The dictionary definition of an epic fail is the neglect or omission of expected or required action in grand scale. Sometimes “grand scale” means your gnome hat becomes big enough to fit a giant. However, it does not always follow that mistakes such as these are necessarily failures. I will use an expanded use of the title of a book by Naoki Higashida: “Frog seven times, crochet or knit up eight.” What this means is sometimes it is necessary that the skills required to create that special project needs to be forged in the fires of failure. By trying and failing, we eventually achieve the success beyond our wildest dreams.
We all have to start somewhere. It is very rare that someone takes to knitting on the first try. Even under the watchful eye of a knitting Yoda, it is often difficult to find our groove and move into the effortless knit-and-purl of meditative legend early on. Even when we finally get the gist of the garter stitch and slink off to our well-lit knitting sanctuary to knit along with either a knitting how-to book or You Tube, we still eventually skip along the path of disaster. Some of the common mistakes we experience are dropping stitches, tension inconsistencies, forgetting where you were in the pattern, misinterpreting the pattern, going rogue on the pattern, forgetting where you are in the row follow you as you level up in your knitting. I discovered that the “bosses” we need to fight to keep levelling up become more and more about battling our own hubris. We get more clever and decide to mess about with the math so we can use a different yarn, bigger needles or smaller needles and then we realise we got the math wrong. Yes! Fails are not solely exclusive to newbies. Recently, Our Fearless Leader Sara committed an “whoopsie” where she skilfully knitted some gorgeous cabled mittens for her TWO LEFT HANDS. Yes. She knitted two lefts.
I was amazed at the examples I found on epic fails on the internet! It seems there are as many examples of mistakes as there are knitters and crocheters on this magnificent planet. It also made me feel better to know I am not alone. When I first started knitting, I came by a book with instructions on how to make a knitted patchwork knitted throw blanket. I set about making it as per the instructions but ran out of the right yarn so I decided to raid my modest (at the time) Yarniverse. I was a rookie. I had not been knitting a year and my squares came out more— how shall I say it?— Abstract. The blanket is more of an oblong super-shawl. It is rich in colour and it is warm. It’s perfect for snuggling in with my son and a book on cold winter nights and it is perfect comfort for when I am feeling down and under the weather on sick days. This imperfect, oblong blanket/ super shawl serves as a reminder that nothing in life is a mistake.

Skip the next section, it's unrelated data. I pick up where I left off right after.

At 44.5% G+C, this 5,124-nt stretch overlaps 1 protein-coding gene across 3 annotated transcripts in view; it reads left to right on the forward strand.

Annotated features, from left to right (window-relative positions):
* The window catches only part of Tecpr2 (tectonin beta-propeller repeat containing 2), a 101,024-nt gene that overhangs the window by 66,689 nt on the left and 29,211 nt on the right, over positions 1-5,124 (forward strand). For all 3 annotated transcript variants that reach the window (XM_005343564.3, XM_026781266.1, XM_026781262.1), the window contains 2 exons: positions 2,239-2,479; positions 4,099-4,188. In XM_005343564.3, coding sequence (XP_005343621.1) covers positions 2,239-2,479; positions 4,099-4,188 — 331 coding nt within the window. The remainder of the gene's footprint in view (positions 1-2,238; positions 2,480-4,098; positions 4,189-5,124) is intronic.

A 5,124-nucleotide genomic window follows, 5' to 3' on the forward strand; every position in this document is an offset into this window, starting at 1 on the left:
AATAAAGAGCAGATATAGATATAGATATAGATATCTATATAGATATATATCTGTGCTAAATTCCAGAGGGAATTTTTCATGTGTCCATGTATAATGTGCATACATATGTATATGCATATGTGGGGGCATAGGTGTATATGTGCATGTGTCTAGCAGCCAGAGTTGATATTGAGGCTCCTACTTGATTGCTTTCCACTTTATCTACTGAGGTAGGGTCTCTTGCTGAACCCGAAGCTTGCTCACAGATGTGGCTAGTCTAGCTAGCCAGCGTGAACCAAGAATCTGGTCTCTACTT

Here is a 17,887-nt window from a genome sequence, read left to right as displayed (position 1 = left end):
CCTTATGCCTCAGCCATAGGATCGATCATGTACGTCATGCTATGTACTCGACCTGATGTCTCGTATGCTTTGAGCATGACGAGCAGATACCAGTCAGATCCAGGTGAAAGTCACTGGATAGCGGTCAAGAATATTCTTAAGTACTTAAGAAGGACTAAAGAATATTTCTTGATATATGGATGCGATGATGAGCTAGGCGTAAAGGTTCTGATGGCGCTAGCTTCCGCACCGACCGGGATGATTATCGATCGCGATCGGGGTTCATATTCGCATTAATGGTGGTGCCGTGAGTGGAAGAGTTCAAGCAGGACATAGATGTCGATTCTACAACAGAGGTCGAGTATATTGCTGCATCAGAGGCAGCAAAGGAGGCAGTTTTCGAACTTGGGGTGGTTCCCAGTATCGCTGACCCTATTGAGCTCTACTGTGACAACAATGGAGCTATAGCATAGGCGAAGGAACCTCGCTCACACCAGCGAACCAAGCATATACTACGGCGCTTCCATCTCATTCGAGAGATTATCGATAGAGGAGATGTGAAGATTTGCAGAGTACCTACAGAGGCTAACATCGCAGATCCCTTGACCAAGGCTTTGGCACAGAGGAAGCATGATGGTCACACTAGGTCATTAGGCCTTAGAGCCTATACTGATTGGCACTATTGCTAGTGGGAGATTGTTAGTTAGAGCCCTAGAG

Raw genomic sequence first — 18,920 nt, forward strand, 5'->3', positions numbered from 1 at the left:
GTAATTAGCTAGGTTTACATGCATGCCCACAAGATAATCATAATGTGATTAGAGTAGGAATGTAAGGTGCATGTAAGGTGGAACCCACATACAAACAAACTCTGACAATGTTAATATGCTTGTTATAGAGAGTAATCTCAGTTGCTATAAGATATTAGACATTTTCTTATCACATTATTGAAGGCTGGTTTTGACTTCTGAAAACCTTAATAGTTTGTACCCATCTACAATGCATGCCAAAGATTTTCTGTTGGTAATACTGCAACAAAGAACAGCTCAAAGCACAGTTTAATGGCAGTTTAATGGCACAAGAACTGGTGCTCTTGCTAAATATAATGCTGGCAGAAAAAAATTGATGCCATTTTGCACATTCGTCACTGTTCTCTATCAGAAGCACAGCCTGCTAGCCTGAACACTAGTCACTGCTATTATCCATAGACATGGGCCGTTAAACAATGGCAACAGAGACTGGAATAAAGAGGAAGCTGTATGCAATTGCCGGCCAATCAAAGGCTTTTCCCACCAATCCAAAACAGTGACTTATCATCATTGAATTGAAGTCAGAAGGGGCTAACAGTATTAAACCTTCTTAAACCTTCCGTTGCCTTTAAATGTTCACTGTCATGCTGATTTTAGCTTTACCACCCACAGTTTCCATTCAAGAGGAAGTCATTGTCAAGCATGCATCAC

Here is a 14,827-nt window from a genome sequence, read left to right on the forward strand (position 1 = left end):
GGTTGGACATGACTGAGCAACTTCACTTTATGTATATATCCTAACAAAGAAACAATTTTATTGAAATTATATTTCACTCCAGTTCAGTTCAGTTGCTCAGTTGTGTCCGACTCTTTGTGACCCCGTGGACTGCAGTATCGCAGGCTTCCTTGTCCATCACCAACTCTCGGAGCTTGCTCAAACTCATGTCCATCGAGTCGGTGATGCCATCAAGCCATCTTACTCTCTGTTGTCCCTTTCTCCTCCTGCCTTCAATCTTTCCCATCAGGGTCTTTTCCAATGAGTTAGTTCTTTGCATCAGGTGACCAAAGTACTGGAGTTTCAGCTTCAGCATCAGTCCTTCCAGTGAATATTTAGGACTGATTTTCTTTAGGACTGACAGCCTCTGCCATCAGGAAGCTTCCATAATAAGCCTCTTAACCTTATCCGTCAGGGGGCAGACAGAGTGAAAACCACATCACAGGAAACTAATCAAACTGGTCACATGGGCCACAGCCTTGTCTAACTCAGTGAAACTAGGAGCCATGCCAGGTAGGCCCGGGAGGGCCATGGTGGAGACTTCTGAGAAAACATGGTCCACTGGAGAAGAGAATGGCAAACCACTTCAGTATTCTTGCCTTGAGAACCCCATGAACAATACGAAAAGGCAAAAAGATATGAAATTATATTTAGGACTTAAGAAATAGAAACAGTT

Most of my jumpers have sleeves that are far too long and most of the hats I’ve made are either far too slouchy or become beanies. The yoga warmer with one sleeve a totally different colour to the rest of the garment was because I ran out of yarn and had to order more but the dye lot was slightly off (mail-order. Don’t get me started.) However, my talent is the way I wear the garments as if I meant them to look that way. I basically use all the confidence of a model on a catwalk and summon my inner Coco Chanel and call it my own haute couture. Why not? If the big fashion houses can get away with it during fashion week, why can’t I?
Resident Designer Jen related a conversation in the shop this week. A Mum was speaking to her daughter who is our latest novice in the world of knitting.
Mum: You’ve done 2 left sides for that cardi!
Daughter: I know, but it all still fits together so it’ll be OK.
Mum: The sleeve will still fit, as it’s a straight line.
Daughter: I can’t see what your problem is, I’m not taking it out!
So now she has a cardi which only really fits well when her right arm is stretched across her body.
But even Resident Designer Jen is not exempt from knitting kafuffles. This is from her email to me:
“I bought a fabulous book – SystemHATic, by Rico Design – and instantly wanted to make something from it. I have been meaning to try brioche for some time, and had some Rico bonbon yarn in my stash, so the brioche beanie pattern was just too good an opportunity to miss…
I must admit, I struggled at first. A lot. I was fine with row 1, and then it all went wrong for me on row 2. I checked out YouTube and blogs, knew that I should be able to do it but couldn’t. And then, after 2 or 3 hours of this pain, I realised: I had been trying to knit the hat in the round, when the pattern was actually written for 2 needles, worked flat and then seamed. Which would totally explain why it wasn’t working.
Reminder to self: READ the pattern, then READ it again. Doh!”
Bless her heart!
I think the best kind of example of knitting mistakes are the ones you make when a few bottles of prosecco come out and there are a few of us around the table talking about something completely unrelated to knitting. The epic failures that come out of these sessions are legendary. But if you want to know more about these, you will need to leave me a message in the comments. Alternatively, you can come in and visit us at Yankee Yarns. We’d love to hear about your knitting misadventures!